I believe that this is the right step to take. It is certainly one that many of our constituents wish us to take. If we had not put into law one international target, I would accept the argument that we should not put such targets into our national law, but the precedent has been set. It is therefore time to put this target into our law and send a similarly powerful message to other countries about our commitment to the north Atlantic alliance as that which we have sent about our commitment to the UN’s development goals. I might have accepted the arguments about relevance and so forth, but they were all dealt with in the consideration of the other Bill.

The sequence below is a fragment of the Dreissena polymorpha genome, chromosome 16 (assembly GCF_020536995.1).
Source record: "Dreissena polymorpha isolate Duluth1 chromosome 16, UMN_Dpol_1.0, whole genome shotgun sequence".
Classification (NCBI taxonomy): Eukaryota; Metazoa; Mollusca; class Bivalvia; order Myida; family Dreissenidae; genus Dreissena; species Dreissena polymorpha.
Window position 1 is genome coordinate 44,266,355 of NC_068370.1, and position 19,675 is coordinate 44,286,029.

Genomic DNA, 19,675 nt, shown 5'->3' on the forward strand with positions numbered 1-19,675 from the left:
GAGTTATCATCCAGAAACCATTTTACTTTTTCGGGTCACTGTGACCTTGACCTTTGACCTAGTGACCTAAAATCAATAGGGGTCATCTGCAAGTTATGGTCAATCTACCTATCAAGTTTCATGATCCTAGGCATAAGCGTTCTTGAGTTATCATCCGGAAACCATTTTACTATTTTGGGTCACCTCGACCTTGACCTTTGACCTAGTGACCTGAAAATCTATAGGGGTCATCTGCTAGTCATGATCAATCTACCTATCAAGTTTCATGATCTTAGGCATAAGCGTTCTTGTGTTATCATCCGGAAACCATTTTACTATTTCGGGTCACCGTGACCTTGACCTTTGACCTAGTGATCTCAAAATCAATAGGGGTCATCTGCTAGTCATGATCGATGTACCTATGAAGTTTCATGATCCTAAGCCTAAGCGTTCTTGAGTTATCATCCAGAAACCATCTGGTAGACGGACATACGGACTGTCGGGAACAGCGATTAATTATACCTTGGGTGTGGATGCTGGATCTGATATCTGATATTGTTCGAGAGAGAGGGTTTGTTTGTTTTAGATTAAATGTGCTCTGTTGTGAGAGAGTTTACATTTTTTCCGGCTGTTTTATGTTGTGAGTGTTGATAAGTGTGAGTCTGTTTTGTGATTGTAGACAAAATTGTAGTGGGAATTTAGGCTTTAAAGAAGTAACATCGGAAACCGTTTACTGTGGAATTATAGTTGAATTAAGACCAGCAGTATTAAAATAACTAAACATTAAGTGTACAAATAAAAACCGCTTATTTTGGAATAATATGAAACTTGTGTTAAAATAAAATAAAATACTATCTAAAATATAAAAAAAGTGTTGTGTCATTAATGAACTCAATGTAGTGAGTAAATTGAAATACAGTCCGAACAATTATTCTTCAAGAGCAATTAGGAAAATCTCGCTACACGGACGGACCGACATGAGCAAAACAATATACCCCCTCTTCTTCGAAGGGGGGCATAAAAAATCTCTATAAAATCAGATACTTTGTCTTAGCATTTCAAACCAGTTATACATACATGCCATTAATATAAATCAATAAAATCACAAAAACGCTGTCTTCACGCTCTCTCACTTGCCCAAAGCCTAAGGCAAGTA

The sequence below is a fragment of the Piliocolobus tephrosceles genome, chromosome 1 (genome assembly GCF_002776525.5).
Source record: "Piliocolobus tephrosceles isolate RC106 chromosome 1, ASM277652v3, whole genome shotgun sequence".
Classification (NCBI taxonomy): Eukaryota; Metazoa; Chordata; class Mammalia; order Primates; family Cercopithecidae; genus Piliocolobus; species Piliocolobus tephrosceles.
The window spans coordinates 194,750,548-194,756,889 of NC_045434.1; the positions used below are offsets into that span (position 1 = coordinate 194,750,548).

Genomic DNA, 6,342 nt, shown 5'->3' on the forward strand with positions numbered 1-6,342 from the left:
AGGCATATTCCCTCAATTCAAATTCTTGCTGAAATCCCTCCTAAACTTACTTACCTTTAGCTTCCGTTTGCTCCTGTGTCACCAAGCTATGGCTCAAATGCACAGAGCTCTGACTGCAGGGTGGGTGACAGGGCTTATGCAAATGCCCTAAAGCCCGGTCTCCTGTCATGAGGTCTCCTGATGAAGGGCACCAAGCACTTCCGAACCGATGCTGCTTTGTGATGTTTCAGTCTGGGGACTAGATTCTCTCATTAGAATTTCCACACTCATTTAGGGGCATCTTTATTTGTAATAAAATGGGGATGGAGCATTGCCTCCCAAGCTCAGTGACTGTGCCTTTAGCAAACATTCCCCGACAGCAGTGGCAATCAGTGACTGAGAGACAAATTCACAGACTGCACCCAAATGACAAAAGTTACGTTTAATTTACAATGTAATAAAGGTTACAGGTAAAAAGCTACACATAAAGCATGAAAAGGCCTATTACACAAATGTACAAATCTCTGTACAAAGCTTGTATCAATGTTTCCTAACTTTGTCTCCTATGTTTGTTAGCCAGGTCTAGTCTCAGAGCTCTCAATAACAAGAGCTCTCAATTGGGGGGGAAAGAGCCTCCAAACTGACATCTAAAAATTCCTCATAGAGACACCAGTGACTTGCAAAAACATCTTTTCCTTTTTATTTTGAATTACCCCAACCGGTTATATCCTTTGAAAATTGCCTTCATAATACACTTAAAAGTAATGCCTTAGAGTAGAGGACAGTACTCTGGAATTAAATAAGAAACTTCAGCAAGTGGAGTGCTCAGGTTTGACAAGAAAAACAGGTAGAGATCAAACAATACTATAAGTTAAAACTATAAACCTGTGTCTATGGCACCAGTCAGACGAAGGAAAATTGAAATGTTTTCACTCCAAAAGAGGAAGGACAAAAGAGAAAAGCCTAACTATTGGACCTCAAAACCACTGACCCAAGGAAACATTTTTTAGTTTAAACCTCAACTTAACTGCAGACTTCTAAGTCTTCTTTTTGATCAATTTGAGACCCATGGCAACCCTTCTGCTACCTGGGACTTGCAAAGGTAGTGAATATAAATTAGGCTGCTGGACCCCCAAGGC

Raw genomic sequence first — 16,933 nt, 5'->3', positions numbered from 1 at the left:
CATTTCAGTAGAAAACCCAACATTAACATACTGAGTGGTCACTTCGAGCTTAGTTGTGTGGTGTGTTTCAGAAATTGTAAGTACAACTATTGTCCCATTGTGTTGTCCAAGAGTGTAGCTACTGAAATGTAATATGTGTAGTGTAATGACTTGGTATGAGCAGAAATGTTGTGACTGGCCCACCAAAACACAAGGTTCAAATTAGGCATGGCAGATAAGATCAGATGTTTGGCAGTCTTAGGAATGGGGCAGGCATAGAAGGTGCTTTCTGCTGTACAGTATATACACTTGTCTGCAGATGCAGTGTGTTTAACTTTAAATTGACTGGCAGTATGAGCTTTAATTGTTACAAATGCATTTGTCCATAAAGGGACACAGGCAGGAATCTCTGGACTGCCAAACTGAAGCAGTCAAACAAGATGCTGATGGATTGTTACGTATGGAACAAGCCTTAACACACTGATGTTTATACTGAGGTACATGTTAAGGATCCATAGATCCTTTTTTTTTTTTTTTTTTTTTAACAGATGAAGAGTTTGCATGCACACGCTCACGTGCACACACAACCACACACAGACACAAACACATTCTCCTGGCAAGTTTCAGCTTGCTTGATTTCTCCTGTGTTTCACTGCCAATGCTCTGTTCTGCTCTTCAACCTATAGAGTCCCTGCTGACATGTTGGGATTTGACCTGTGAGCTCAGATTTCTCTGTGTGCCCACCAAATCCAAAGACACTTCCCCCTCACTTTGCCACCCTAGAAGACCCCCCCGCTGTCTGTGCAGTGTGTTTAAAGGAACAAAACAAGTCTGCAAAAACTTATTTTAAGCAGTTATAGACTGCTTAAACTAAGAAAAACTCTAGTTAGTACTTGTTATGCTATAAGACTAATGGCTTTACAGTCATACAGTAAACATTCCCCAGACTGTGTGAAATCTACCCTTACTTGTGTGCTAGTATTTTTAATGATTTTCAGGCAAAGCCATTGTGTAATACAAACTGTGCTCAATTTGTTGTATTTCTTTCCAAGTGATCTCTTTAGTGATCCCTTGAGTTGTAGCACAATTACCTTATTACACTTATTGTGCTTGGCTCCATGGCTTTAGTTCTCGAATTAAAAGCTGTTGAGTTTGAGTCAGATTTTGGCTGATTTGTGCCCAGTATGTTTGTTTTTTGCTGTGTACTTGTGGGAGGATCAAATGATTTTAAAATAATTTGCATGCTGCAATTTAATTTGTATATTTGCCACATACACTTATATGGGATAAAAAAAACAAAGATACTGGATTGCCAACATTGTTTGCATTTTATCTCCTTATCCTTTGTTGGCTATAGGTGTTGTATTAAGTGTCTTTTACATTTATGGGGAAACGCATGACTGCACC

As has been said, NATO has now expanded to 26 members, and it is vital—

Bob Stewart Conservative, Beckenham

Kevin Foster Conservative, Torbay
I happily stand corrected by my hon. and gallant Friend.

This House needs to send a clear message to all the other members that we expect them to play their role in the alliance and not just rely, as has traditionally happened, on the United States to fund the majority of NATO’s capability. As we approach a presidential election next year in which it appears domestic issues will again be the greatest priority in US public debate, it would be naive at best to continue to believe that the US will not take the opportunity to ask Europe to pay for its own defence. Hence, it is important that we, as one of the key European powers, set this benchmark into our law and give it a more permanent basis.